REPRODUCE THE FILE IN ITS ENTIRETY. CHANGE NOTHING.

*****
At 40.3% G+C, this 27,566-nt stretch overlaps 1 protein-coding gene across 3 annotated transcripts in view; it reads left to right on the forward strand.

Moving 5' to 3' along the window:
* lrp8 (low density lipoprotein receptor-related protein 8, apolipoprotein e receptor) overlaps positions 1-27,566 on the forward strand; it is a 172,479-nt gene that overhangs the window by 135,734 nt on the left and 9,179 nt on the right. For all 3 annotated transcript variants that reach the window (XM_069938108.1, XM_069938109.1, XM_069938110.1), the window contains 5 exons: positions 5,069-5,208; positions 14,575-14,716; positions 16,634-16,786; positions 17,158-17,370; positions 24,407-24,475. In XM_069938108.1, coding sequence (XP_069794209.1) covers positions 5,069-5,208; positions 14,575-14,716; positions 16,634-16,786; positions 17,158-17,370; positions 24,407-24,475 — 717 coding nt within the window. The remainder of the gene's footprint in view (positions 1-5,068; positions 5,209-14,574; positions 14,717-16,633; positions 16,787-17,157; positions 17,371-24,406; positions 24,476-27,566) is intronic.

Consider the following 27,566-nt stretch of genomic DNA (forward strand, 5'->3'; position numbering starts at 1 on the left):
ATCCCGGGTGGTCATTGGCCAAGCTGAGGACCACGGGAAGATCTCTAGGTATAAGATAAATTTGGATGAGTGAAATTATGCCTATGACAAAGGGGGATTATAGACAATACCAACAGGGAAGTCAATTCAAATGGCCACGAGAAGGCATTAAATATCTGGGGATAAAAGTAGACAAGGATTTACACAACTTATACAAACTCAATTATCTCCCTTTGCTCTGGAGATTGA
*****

At 40.3% G+C, this 27,566-nt stretch overlaps 1 protein-coding gene across 3 annotated transcripts in view; it reads left to right on the forward strand.

Moving 5' to 3' along the window:
* lrp8 (low density lipoprotein receptor-related protein 8, apolipoprotein e receptor) overlaps positions 1-27,566 on the forward strand; it is a 172,479-nt gene that overhangs the window by 135,734 nt on the left and 9,179 nt on the right. For all 3 annotated transcript variants that reach the window (XM_069938108.1, XM_069938109.1, XM_069938110.1), the window contains 5 exons: positions 5,069-5,208; positions 14,575-14,716; positions 16,634-16,786; positions 17,158-17,370; positions 24,407-24,475. In XM_069938108.1, coding sequence (XP_069794209.1) covers positions 5,069-5,208; positions 14,575-14,716; positions 16,634-16,786; positions 17,158-17,370; positions 24,407-24,475 — 717 coding nt within the window. The remainder of the gene's footprint in view (positions 1-5,068; positions 5,209-14,574; positions 14,717-16,633; positions 16,787-17,157; positions 17,371-24,406; positions 24,476-27,566) is intronic.

Consider the following 27,566-nt stretch of genomic DNA (forward strand, 5'->3'; position numbering starts at 1 on the left):
ATCCCGGGTGGTCATTGGCCAAGCTGAGGACCACGGGAAGATCTCTAGGTATAAGATAAATTTGGATGAGTGAAATTATGCCTATGACAAAGGGGGATTATAGACAATACCAACAGGGAAGTCAATTCAAATGGCCACGAGAAGGCATTAAATATCTGGGGATAAAAGTAGACAAGGATTTACACAACTTATACAAACTCAATTATCTCCCTTTGCTCTGGAGATTGA